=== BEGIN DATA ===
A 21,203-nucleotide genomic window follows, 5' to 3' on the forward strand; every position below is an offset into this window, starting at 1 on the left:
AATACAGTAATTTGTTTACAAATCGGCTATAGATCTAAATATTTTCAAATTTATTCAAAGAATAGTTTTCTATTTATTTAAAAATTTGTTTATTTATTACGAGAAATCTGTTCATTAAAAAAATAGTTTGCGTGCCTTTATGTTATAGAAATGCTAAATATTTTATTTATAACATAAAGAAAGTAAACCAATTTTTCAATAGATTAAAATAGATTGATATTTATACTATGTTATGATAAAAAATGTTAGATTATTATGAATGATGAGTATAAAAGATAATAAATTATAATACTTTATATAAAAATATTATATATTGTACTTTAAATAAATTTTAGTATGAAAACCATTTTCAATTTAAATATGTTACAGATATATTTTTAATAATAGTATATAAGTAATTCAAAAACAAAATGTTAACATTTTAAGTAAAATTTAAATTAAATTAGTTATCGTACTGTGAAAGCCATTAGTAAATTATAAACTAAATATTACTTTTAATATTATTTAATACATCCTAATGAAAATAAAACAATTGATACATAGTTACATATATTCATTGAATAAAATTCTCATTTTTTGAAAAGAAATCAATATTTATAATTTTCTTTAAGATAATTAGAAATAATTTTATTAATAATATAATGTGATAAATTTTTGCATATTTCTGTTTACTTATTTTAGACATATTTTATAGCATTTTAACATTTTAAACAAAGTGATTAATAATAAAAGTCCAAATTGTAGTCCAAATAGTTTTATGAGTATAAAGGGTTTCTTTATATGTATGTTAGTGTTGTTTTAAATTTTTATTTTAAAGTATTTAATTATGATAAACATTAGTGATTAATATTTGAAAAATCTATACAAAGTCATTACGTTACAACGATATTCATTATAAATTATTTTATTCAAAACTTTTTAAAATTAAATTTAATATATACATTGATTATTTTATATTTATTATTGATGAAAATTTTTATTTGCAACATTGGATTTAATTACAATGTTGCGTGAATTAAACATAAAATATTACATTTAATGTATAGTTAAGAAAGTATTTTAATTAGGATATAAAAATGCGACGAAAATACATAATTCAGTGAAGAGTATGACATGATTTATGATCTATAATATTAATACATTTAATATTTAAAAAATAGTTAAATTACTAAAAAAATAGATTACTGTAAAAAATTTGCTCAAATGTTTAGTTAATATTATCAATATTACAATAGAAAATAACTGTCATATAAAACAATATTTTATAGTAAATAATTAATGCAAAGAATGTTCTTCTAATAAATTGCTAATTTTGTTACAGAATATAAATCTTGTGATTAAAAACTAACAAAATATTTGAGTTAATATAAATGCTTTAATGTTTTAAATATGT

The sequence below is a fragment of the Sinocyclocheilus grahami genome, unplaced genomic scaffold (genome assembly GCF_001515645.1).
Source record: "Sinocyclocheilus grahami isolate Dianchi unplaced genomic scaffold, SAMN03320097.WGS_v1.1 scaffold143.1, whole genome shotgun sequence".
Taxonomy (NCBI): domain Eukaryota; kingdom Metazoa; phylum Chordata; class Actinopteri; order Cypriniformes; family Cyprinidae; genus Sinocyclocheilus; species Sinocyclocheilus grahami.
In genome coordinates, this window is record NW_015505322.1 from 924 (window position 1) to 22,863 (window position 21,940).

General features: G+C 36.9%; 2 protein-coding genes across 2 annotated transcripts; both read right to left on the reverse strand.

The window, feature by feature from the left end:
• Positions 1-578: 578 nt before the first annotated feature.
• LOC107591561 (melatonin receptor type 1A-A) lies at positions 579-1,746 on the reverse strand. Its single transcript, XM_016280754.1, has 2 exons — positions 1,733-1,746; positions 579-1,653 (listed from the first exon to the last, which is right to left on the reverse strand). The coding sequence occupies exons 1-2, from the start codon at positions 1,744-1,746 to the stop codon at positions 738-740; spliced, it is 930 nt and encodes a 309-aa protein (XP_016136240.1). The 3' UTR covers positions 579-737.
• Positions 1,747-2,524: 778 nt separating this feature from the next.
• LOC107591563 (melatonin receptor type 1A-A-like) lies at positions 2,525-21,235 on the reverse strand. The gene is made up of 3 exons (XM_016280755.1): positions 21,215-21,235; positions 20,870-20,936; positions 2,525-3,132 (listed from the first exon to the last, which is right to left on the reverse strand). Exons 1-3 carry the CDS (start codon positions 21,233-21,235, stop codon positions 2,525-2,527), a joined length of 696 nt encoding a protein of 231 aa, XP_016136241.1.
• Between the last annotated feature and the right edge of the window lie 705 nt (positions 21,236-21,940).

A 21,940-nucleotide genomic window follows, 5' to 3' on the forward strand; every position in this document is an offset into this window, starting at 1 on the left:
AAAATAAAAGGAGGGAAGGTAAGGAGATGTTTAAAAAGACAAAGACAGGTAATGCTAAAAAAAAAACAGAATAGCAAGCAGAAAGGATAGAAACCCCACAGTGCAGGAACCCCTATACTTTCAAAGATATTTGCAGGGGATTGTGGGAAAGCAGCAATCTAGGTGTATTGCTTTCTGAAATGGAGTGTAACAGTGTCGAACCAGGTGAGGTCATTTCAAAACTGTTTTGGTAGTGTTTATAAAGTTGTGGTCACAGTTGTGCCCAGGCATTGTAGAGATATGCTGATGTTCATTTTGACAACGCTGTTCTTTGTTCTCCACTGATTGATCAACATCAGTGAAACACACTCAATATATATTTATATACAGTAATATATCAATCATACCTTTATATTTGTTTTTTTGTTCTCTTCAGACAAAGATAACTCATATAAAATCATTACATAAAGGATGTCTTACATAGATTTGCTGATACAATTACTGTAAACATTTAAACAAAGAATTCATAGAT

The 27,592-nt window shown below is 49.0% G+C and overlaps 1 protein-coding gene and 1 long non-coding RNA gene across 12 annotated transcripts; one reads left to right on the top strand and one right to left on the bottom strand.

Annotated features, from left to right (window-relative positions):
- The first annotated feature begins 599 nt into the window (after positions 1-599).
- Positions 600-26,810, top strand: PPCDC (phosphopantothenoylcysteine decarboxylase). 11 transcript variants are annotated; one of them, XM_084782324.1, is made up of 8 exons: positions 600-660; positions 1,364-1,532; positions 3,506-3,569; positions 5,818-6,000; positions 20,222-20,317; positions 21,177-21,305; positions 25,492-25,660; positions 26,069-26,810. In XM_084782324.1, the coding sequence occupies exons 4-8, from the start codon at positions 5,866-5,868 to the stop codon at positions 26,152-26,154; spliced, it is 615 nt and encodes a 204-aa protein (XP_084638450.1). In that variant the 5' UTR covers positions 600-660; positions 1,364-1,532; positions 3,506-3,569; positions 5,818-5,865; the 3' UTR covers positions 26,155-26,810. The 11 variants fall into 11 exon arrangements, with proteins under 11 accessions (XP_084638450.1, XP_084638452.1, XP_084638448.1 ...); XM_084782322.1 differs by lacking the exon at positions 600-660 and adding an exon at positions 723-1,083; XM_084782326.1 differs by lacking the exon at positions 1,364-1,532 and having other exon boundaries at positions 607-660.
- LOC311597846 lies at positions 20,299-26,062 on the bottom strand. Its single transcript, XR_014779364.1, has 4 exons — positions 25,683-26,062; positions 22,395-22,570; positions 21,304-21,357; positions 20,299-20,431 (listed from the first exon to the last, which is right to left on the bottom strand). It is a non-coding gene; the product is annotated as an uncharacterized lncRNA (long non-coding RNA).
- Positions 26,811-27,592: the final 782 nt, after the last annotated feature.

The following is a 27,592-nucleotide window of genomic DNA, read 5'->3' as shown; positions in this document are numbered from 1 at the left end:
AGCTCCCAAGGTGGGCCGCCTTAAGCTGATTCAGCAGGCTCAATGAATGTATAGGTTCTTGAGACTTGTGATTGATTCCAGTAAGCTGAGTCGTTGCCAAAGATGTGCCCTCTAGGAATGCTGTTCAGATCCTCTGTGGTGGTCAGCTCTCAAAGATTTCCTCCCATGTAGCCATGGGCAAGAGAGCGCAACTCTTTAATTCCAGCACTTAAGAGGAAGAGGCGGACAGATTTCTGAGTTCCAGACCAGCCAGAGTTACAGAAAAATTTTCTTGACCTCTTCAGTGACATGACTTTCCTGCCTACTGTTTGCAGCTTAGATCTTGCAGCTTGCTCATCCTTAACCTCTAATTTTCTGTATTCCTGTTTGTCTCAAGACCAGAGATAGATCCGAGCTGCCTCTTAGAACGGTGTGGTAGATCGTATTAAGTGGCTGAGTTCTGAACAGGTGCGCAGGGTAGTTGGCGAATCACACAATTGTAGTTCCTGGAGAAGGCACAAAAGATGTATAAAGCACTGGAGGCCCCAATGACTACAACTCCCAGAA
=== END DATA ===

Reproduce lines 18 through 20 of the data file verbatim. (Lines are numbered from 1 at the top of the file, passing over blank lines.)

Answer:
- The first annotated feature begins 599 nt into the window (after positions 1-599).
- Positions 600-26,810, top strand: PPCDC (phosphopantothenoylcysteine decarboxylase). 11 transcript variants are annotated; one of them, XM_084782324.1, is made up of 8 exons: positions 600-660; positions 1,364-1,532; positions 3,506-3,569; positions 5,818-6,000; positions 20,222-20,317; positions 21,177-21,305; positions 25,492-25,660; positions 26,069-26,810. In XM_084782324.1, the coding sequence occupies exons 4-8, from the start codon at positions 5,866-5,868 to the stop codon at positions 26,152-26,154; spliced, it is 615 nt and encodes a 204-aa protein (XP_084638450.1). In that variant the 5' UTR covers positions 600-660; positions 1,364-1,532; positions 3,506-3,569; positions 5,818-5,865; the 3' UTR covers positions 26,155-26,810. The 11 variants fall into 11 exon arrangements, with proteins under 11 accessions (XP_084638450.1, XP_084638452.1, XP_084638448.1 ...); XM_084782322.1 differs by lacking the exon at positions 600-660 and adding an exon at positions 723-1,083; XM_084782326.1 differs by lacking the exon at positions 1,364-1,532 and having other exon boundaries at positions 607-660.
- LOC311597846 lies at positions 20,299-26,062 on the bottom strand. Its single transcript, XR_014779364.1, has 4 exons — positions 25,683-26,062; positions 22,395-22,570; positions 21,304-21,357; positions 20,299-20,431 (listed from the first exon to the last, which is right to left on the bottom strand). It is a non-coding gene; the product is annotated as an uncharacterized lncRNA (long non-coding RNA).